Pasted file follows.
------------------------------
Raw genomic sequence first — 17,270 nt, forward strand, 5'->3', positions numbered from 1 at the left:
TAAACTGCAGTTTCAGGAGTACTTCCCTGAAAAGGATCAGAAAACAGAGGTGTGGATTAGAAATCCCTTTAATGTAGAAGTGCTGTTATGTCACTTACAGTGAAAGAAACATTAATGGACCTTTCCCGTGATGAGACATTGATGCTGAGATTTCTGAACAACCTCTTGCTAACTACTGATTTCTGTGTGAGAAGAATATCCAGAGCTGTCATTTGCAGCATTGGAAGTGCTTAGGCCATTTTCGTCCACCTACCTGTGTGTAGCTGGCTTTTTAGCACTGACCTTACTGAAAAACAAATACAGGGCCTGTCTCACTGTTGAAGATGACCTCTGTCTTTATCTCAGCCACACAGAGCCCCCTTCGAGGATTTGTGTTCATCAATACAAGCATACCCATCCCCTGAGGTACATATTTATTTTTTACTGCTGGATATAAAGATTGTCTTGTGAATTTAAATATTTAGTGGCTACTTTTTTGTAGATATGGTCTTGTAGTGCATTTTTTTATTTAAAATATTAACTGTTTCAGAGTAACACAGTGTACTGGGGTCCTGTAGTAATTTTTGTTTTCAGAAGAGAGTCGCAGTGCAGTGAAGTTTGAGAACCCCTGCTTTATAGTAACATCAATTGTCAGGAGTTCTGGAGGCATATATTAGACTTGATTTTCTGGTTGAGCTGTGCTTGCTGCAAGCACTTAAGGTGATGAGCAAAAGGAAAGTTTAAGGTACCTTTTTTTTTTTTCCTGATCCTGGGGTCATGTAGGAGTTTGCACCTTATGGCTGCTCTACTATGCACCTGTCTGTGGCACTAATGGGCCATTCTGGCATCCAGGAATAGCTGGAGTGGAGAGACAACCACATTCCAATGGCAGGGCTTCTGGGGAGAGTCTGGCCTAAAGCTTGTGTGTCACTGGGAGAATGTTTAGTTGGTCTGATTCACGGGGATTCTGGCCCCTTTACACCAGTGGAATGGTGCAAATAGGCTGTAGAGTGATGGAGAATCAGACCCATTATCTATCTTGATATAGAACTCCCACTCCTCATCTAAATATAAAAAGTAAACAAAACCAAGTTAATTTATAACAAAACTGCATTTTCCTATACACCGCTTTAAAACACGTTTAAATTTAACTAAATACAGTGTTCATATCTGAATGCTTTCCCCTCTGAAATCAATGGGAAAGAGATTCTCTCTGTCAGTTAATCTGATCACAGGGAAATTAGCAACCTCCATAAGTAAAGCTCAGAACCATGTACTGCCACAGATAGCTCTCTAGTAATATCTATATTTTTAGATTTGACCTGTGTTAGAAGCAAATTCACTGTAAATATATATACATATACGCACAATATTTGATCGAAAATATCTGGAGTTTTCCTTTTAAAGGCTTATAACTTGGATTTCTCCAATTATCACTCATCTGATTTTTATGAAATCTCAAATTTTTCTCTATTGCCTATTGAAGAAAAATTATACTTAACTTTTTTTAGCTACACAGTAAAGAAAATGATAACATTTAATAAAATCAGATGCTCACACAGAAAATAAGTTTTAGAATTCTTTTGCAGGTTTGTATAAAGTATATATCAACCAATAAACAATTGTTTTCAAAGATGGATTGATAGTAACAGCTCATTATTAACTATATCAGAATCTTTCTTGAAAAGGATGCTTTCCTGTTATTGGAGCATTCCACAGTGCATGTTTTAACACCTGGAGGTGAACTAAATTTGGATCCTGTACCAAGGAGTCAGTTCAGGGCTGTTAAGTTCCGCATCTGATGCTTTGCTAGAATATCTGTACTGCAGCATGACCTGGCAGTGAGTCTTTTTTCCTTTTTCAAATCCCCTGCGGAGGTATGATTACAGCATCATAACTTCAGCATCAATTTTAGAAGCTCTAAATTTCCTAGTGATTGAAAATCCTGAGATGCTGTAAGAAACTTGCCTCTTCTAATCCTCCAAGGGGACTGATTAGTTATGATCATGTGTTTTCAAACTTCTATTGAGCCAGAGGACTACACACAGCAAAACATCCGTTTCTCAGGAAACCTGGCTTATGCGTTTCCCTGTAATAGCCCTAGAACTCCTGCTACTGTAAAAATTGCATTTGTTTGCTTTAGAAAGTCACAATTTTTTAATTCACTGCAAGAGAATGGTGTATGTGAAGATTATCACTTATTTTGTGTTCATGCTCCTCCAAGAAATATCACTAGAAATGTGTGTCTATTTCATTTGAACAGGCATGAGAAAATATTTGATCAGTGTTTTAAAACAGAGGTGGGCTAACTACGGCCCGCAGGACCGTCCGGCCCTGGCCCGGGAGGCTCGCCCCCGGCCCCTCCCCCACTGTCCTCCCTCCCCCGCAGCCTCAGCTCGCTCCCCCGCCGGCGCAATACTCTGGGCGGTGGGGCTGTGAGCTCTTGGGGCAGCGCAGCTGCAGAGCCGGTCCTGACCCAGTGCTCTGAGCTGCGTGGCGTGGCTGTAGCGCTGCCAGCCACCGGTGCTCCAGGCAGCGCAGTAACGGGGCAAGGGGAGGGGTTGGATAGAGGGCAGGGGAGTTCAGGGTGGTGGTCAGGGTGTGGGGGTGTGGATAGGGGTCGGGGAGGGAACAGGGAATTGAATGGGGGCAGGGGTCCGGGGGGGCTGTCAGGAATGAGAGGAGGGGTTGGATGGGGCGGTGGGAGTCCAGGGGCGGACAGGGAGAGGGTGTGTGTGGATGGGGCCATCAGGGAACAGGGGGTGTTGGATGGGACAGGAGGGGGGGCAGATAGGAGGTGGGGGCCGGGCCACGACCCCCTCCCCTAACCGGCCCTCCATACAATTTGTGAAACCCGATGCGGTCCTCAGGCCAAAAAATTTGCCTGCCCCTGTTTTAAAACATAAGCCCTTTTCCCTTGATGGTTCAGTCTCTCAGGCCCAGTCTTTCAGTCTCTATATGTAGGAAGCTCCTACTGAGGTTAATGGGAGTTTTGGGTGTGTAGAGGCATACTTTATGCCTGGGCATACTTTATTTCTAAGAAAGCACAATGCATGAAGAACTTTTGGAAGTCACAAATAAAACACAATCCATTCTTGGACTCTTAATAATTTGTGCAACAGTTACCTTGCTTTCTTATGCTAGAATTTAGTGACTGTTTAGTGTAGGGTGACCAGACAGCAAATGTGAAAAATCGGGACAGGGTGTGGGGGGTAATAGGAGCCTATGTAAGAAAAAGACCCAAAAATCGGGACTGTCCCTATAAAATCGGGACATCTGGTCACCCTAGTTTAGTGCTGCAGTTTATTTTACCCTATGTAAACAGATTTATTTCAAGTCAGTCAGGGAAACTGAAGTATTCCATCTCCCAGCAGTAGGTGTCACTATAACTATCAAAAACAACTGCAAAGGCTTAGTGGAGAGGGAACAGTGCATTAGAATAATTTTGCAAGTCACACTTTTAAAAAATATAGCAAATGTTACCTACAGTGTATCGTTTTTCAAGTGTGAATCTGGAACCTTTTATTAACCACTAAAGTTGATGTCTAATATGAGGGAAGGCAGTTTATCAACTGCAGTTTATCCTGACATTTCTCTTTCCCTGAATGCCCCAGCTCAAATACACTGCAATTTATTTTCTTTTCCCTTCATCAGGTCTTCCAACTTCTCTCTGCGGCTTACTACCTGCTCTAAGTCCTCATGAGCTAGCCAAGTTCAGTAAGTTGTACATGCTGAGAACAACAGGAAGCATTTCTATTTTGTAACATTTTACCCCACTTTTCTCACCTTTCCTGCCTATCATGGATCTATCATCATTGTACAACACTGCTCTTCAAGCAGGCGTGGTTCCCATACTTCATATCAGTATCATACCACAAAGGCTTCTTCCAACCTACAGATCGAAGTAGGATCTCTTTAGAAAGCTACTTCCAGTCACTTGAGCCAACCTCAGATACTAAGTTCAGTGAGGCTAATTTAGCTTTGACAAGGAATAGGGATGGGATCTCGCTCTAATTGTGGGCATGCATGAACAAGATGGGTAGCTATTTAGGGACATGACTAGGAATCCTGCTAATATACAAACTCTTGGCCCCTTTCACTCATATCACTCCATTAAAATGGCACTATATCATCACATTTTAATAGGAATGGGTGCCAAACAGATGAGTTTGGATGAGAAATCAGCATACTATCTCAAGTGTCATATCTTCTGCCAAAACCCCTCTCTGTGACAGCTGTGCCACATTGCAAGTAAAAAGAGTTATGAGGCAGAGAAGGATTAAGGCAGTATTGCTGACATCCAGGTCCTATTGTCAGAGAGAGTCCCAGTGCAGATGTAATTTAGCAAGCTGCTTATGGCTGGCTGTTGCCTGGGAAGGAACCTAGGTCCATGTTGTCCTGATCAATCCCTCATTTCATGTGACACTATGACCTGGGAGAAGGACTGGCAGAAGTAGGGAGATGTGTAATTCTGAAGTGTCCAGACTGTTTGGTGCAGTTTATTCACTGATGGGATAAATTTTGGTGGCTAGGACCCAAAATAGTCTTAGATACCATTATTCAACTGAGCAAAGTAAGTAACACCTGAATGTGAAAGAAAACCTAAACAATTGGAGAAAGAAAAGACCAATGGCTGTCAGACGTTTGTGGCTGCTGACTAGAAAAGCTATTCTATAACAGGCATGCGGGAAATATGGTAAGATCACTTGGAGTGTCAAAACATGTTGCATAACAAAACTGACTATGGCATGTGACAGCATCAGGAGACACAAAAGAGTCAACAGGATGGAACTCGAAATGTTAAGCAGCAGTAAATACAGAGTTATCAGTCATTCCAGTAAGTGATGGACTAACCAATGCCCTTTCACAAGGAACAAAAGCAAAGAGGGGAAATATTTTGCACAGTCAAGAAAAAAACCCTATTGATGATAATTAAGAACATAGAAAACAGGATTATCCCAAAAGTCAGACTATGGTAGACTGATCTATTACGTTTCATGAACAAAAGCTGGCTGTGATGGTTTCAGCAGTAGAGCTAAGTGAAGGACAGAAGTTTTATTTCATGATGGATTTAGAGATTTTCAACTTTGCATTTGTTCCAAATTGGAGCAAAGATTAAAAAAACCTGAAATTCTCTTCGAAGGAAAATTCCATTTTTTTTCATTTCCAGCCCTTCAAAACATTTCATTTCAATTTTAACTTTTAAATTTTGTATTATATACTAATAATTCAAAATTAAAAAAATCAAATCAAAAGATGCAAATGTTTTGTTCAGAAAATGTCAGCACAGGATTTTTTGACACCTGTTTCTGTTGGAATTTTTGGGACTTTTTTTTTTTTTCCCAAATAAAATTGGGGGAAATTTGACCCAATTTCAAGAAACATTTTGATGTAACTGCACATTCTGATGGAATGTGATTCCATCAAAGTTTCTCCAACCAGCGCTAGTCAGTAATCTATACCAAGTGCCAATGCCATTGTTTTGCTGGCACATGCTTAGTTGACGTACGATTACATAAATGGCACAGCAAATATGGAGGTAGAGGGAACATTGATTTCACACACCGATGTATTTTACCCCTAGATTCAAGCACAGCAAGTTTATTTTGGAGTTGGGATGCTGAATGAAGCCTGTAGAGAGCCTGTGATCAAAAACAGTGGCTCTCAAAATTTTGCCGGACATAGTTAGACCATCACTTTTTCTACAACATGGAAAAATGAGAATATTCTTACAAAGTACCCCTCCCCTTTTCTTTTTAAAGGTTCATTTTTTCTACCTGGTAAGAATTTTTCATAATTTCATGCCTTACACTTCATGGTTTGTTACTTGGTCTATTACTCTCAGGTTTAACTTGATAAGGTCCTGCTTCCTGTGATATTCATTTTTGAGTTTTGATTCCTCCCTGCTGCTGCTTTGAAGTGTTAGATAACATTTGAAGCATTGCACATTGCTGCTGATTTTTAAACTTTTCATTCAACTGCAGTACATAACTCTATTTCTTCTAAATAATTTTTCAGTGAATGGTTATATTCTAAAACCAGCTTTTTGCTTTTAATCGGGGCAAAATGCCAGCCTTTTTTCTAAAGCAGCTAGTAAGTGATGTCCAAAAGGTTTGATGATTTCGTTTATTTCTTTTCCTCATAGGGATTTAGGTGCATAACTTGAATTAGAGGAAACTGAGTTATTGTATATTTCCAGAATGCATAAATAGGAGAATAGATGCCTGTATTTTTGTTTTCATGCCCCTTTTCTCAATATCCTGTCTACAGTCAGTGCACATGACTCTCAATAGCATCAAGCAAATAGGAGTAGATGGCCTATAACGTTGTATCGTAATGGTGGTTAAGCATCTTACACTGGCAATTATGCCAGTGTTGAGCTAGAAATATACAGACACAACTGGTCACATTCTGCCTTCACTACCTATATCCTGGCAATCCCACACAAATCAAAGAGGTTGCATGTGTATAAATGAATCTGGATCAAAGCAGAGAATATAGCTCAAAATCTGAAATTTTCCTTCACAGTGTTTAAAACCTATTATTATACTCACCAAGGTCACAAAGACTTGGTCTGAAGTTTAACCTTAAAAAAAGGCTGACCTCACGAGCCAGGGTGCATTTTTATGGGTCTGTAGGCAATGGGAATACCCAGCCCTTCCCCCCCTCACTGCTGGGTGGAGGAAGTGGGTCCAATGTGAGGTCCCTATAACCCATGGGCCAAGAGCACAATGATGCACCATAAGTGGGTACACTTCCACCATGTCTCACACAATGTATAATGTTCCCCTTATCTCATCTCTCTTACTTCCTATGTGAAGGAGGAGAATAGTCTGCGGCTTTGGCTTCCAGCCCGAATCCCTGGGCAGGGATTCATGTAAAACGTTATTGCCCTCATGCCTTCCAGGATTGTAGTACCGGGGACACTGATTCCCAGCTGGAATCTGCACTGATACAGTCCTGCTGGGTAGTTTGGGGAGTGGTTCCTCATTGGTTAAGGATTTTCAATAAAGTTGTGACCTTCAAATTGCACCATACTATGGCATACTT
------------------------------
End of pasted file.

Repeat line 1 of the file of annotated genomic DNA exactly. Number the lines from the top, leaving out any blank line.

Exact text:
Raw genomic sequence first — 17,270 nt, forward strand, 5'->3', positions numbered from 1 at the left: